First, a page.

Brannigan Barrett asked:
In an article in the December 2009 golf digest, they were talking about a ball with mud on the one side of the ball. Now I would assume with the extra weight on, lets say, the left side, the ball should move toward its left side when hit? They say the opposite. They say mud on the left side will cause the ball to move right? Please explain this to me?
What youíre interested in here is the forces on the ball. If youíve got air going past the ball the only thing which can touch the ball is air (other than gravity - which weíre going to ignore because itís not very interesting in these circumstances). So youíve got air getting past the ball and so if thereís going to be a force on that ball the airís going to get deflected one way or the other. If the with air is deflected to the right then thereís going to be an equal and opposite reaction on the ball it will go to the left and vice versa.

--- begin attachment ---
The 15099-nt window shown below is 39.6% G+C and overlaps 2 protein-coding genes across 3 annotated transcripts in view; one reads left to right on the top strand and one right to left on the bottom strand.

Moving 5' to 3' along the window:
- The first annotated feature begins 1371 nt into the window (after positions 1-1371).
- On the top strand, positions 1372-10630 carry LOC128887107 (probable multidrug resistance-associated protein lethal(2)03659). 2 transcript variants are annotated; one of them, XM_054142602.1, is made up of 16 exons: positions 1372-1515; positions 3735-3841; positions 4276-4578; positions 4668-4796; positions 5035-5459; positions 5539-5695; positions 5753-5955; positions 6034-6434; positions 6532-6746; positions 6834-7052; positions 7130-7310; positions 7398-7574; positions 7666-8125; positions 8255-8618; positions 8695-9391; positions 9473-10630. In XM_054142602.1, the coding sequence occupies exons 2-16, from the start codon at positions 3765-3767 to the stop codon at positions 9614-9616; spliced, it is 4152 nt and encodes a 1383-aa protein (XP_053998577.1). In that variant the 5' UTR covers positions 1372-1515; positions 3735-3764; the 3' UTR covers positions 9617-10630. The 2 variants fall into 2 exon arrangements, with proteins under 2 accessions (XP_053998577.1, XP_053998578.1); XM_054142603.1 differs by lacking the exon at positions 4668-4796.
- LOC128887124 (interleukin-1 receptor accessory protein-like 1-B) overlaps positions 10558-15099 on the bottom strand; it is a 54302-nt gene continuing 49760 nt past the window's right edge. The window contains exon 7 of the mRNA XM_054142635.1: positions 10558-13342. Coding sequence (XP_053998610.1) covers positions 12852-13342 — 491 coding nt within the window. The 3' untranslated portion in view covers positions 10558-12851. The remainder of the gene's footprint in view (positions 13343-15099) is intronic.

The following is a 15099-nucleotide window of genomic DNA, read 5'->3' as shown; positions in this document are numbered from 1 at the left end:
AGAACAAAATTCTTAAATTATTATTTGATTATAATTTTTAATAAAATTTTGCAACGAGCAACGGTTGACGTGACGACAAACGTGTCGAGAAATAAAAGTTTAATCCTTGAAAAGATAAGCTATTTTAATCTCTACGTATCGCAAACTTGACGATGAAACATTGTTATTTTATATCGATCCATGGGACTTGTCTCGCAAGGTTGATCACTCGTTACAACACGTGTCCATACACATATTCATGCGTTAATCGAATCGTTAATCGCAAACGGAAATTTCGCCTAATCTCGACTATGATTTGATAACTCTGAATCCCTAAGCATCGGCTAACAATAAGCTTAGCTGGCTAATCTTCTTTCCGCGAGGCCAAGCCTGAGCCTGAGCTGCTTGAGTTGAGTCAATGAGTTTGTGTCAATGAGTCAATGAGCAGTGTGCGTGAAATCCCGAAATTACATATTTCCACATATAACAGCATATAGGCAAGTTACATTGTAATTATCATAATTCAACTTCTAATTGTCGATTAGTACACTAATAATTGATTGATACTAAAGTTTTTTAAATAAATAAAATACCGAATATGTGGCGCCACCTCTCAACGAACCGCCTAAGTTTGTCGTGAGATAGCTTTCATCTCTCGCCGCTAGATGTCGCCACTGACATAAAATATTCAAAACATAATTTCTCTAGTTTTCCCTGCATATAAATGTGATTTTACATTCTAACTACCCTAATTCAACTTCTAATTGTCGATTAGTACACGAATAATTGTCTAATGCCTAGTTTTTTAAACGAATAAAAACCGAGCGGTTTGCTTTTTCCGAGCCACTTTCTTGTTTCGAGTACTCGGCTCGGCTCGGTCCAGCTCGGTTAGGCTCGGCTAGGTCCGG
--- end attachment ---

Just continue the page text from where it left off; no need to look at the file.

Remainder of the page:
Now whatís going to happen if you put some mud on the right hand side of the ball? Youíve got air going over both sides of the ball - on the left hand side of the ball, the ball is just as normal and the airís going to stick to the edge of the ball and come around as far as it would do normally. On the right hand side of the ball youíre going to get a whole lot of mud, itís going to be rough so the air is going to become turbulent and itís actually going to leave the ball earlier. So the air coming from the left is going to stick on the ball longer than the air going to the right. Which means overall the airís going to start moving to the right which means overall the ball is going to move to the left.